Imagine if Robert Fripp had grown up in the middle-east instead of England or the Mahavishnu Orchestra had explored arabic music instead Indian music. Perhaps the results might have sounded like this.
This is music that crosses genres and defies categories; music that fuses the power of rock with the delicacy of classical music and the exotic melodies and rythms of the Sahara.
"Martin Webb inhabits that gray zone between progressive rock, jazz fusion and world music that only a brave few (Steve Tibbetts, Terje Rypdal and Mark Isham, for instance) have heretofore ventured into. And like these few who've come before him, Webb works with a sound palette that's both eclectic and esoteric, utilizing middle eastern scales, syncopation, tribal drumming, fusion-fueled guitar pyrotechnics and a melodic sense often "outside" the boundaries of conventional rock. Musically, Anjar is an unqualified success, and the stellar production job is just more icing on the cake for stereophiles."
- Charles Van De Kree, aural-innovations webzine. www.aural-innovations.com/issues/issue43/martinwebb.html
"Canadian composer and guitarist Martin Webb has released his second album, Anjar, an album that is sonically beautiful and full of delights.
It is hard to try and slot what has been created here into one category, Mr. Webb has created an album that sits somewhere between the worlds of jazz fusion, rock, sounds of the Sahara and progressive rock; a bold and brave move. Martin displays dexterity as he manipulates his guitar relying on a fair smattering of Eastern tones that offer character. The inclusion of these Middle Eastern scales really adds flavour to the whole proceedings. The offbeat rhythms that are used throughout are highly addictive, rhythmic stresses and accents that make this album sound so good as each instrumental glides forth from the speakers offering angelic and heavenly tones.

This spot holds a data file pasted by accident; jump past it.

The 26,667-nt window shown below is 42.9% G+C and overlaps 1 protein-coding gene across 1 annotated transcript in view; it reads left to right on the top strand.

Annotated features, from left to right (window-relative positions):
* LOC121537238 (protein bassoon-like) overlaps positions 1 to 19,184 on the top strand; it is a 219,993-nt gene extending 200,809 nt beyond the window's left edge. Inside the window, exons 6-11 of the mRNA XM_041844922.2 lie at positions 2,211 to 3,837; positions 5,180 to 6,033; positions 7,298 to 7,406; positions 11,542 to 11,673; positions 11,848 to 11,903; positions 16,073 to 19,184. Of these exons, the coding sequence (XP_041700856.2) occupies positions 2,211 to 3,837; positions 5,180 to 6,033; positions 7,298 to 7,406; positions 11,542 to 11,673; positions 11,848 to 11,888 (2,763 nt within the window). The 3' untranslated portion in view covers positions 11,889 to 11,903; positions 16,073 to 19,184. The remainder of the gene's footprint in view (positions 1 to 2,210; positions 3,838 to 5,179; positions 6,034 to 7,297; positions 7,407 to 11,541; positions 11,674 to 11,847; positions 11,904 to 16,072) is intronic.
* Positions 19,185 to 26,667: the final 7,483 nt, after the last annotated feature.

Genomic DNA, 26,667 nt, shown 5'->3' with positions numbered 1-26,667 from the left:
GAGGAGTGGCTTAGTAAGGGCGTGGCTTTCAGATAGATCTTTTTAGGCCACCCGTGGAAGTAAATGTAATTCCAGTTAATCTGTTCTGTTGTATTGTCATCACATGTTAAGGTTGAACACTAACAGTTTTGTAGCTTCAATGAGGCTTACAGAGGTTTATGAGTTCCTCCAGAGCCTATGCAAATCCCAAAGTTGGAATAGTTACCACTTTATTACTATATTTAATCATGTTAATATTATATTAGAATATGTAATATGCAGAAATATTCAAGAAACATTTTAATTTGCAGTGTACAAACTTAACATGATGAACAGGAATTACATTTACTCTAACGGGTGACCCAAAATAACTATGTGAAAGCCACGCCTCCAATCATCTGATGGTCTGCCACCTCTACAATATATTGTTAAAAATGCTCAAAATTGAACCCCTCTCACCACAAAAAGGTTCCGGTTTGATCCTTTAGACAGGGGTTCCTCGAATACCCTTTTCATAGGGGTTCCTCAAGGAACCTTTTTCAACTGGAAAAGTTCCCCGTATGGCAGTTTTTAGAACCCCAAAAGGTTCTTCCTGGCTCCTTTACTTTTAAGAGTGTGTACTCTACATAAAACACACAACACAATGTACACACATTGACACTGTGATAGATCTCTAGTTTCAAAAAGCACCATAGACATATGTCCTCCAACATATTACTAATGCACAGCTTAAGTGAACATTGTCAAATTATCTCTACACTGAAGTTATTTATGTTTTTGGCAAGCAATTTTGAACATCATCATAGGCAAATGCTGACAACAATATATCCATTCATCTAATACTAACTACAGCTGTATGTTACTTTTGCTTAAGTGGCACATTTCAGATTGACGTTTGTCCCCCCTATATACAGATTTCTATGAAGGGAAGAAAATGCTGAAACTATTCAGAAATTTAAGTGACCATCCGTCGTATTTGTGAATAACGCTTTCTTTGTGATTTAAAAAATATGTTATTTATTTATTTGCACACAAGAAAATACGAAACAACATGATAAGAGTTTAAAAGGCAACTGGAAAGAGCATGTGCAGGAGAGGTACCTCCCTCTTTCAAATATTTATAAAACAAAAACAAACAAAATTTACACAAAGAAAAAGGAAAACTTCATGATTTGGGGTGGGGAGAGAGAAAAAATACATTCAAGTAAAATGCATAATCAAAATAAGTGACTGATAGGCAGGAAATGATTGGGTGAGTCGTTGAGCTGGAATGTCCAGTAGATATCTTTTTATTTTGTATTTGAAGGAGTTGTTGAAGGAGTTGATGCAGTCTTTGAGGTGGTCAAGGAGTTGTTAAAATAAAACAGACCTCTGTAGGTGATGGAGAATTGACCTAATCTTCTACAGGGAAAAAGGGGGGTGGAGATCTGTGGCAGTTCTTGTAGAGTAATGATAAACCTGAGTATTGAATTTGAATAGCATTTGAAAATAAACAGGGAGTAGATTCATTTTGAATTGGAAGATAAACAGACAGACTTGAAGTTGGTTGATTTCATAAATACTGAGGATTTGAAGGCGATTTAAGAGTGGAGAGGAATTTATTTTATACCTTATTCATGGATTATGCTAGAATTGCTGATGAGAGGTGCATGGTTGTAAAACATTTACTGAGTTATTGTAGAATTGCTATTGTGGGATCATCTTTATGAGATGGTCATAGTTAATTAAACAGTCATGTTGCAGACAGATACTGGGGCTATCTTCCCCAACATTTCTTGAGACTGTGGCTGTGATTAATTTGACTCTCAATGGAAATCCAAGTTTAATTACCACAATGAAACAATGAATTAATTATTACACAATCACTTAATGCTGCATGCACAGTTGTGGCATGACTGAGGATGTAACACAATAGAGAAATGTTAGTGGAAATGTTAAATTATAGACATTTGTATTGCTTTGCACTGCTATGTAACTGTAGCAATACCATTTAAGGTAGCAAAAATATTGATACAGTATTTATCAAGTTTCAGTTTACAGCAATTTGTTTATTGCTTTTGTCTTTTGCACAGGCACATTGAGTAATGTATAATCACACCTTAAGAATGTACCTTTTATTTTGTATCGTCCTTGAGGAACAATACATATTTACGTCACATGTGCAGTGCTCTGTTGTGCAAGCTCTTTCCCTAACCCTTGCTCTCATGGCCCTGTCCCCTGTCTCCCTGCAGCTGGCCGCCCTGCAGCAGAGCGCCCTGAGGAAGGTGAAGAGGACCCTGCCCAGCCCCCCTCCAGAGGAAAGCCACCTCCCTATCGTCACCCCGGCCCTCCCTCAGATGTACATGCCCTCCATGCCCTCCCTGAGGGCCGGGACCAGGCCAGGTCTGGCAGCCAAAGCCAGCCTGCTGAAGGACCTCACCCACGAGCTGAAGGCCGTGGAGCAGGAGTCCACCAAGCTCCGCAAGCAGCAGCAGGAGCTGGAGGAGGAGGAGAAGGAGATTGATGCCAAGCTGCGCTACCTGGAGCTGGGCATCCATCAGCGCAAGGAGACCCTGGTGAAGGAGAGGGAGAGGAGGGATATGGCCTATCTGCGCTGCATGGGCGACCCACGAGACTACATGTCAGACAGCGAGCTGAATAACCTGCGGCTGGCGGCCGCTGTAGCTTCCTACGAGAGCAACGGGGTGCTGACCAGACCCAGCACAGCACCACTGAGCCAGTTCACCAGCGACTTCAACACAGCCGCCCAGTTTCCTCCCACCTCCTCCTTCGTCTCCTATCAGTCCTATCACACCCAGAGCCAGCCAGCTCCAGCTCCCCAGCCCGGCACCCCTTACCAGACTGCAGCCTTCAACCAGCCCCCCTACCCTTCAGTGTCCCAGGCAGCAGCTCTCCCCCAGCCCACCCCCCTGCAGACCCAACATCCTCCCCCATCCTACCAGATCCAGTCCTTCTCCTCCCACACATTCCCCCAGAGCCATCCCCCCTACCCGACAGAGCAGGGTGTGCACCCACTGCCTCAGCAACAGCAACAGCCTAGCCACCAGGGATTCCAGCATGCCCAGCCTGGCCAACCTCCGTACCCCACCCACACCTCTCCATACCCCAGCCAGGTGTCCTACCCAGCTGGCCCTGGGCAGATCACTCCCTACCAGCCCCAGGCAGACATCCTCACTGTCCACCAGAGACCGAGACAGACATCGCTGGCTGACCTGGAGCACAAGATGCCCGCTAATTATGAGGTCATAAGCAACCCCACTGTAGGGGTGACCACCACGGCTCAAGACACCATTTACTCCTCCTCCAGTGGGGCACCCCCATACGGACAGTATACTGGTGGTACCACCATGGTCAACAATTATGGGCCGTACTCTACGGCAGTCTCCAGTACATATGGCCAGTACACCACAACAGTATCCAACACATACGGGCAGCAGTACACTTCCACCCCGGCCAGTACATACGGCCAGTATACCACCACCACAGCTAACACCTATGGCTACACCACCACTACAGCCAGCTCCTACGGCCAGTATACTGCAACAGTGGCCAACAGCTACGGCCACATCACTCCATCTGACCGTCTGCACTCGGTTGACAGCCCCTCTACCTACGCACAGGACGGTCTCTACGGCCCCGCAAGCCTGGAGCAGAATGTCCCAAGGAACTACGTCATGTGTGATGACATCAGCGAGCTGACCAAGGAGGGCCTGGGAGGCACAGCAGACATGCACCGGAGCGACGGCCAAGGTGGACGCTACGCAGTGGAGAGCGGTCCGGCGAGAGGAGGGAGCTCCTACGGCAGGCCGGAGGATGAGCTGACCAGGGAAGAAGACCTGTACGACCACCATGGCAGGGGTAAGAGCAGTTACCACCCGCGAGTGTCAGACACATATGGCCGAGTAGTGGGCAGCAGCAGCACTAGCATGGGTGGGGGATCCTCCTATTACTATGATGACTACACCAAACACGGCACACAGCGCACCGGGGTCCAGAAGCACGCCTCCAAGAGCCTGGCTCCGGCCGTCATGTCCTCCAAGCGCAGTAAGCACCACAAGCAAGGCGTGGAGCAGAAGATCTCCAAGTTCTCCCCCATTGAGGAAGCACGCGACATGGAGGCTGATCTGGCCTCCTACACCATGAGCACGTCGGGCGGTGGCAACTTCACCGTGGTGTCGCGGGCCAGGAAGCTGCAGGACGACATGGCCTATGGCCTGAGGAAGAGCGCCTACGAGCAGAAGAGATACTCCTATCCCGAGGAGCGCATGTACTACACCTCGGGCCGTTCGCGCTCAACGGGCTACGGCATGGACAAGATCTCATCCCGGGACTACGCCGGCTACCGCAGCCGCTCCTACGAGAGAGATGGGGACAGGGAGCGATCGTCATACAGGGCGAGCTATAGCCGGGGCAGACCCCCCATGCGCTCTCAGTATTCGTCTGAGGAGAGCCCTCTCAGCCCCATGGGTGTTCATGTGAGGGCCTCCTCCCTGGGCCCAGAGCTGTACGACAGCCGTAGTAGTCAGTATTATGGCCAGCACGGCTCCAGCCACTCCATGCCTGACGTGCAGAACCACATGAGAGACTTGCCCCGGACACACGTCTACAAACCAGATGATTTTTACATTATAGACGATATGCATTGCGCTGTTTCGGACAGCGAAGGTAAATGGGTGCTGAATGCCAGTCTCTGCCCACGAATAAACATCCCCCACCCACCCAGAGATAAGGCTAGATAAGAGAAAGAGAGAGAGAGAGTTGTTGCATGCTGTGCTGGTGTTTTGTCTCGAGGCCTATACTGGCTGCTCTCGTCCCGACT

Sonically we are seeing a world that has been explored in the past, which calls to mind the likes of Mark Isham and Terje Rypdal; the atmospheric soundscapes to some degree also call to mind Pat Metheny and, daft as it sounds, Jean Michel Jarre.
This is an album that can be sampled at any point where the well thought out structures offer reward with each listen as you pick out the little inflections and nuances of each passage. Martin Webb has smartly chosen quality over quantity with the real class lying in the hands of such tracks as The Desert Sand, Puzzles and the rather unusual and strangely beautiful Nightmare in Tibet.
The production work on the album offers great clarity, the music standing out even more and making Anjar a very interesting proposition. Anjar and Martin Webb are well worth checking out especially if you like this approach." - John O'Boyle www.dprp.net/reviews/201335.php#martinwebb